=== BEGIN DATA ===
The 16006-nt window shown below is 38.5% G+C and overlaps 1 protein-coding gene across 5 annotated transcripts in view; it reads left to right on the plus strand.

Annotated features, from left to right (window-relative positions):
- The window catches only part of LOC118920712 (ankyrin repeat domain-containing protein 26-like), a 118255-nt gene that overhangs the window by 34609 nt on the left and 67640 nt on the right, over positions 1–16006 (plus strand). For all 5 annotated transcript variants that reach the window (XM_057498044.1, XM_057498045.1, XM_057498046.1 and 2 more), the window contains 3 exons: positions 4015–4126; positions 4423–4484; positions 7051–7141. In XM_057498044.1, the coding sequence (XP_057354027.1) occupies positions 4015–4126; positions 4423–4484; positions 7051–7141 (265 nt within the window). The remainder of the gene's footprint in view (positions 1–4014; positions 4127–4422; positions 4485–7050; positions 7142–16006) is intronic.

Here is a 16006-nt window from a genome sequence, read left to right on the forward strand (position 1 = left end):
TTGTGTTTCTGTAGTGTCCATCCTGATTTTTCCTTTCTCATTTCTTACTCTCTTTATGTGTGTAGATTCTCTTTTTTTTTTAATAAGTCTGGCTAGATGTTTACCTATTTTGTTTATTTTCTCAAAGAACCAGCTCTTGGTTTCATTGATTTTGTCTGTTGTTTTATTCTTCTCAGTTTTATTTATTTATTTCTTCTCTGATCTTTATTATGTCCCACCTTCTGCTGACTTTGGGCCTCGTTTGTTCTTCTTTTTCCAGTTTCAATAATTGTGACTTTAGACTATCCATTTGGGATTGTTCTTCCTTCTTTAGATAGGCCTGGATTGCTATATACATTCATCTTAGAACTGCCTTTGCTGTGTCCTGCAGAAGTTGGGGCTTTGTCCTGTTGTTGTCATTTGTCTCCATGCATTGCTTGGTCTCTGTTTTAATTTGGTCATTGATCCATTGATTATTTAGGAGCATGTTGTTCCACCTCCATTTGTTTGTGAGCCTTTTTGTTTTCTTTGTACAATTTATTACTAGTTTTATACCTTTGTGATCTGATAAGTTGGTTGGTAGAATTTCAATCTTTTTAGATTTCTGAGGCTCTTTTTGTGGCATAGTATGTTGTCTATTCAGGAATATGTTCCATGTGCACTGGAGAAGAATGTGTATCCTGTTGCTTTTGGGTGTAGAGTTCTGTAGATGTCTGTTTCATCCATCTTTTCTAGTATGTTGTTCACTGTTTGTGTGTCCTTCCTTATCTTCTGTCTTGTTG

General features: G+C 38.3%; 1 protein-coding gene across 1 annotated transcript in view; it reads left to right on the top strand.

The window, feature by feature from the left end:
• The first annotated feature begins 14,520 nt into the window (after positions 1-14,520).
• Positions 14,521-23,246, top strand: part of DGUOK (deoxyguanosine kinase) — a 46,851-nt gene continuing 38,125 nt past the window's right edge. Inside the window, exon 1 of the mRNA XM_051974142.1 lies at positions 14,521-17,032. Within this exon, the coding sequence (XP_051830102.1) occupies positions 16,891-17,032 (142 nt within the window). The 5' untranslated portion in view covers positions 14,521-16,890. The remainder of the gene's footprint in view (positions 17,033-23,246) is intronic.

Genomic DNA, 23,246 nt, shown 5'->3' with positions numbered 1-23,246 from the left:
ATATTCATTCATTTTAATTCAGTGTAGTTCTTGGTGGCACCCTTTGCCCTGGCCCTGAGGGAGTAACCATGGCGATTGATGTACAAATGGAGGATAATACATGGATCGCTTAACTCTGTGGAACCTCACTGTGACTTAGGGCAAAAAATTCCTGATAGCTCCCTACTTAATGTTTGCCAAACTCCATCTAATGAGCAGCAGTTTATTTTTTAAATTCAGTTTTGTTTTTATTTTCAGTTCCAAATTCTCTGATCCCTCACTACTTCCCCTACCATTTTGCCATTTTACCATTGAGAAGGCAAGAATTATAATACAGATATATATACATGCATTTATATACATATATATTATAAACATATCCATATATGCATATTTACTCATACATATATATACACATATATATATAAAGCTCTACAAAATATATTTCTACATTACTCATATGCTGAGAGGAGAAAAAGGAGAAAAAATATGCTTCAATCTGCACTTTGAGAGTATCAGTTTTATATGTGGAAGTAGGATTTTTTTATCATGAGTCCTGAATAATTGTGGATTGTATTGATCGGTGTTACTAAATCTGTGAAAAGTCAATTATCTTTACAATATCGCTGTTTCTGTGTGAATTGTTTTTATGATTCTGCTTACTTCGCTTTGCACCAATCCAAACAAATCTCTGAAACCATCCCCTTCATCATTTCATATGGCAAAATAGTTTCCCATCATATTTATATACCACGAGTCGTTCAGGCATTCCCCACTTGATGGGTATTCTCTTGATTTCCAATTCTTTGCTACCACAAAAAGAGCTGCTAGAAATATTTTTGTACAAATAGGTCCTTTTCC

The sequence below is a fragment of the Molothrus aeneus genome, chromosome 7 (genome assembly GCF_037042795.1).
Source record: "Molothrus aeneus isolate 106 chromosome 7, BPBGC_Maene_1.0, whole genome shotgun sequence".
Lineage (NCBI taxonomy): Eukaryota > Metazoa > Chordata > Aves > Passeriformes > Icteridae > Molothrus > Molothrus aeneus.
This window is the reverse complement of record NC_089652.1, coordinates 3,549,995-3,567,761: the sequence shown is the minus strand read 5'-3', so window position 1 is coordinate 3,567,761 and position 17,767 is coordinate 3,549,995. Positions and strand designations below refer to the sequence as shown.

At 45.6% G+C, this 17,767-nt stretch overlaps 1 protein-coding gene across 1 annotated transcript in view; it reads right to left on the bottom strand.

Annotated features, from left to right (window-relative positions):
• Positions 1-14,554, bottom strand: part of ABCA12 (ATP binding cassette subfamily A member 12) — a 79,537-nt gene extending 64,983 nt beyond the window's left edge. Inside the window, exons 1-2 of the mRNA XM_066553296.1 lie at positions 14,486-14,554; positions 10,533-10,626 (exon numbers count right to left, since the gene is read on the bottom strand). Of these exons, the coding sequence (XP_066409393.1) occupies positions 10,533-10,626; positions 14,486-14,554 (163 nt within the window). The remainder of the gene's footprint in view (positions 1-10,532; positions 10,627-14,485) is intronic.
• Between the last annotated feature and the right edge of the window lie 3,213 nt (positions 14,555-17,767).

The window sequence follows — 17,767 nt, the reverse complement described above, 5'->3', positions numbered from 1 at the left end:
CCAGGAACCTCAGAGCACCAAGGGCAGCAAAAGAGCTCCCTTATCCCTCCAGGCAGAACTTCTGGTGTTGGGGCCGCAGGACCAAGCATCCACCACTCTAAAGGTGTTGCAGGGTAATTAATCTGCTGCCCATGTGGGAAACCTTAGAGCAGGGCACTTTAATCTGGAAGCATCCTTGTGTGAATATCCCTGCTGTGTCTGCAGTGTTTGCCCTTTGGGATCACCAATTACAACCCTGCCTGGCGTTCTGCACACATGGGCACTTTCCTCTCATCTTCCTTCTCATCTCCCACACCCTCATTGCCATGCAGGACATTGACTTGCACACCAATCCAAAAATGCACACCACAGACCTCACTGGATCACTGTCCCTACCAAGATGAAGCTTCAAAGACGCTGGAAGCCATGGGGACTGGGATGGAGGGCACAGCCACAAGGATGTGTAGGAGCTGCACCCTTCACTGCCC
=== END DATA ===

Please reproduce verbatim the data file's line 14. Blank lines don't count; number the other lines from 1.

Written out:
Lineage (NCBI taxonomy): Eukaryota > Metazoa > Chordata > Aves > Passeriformes > Icteridae > Molothrus > Molothrus aeneus.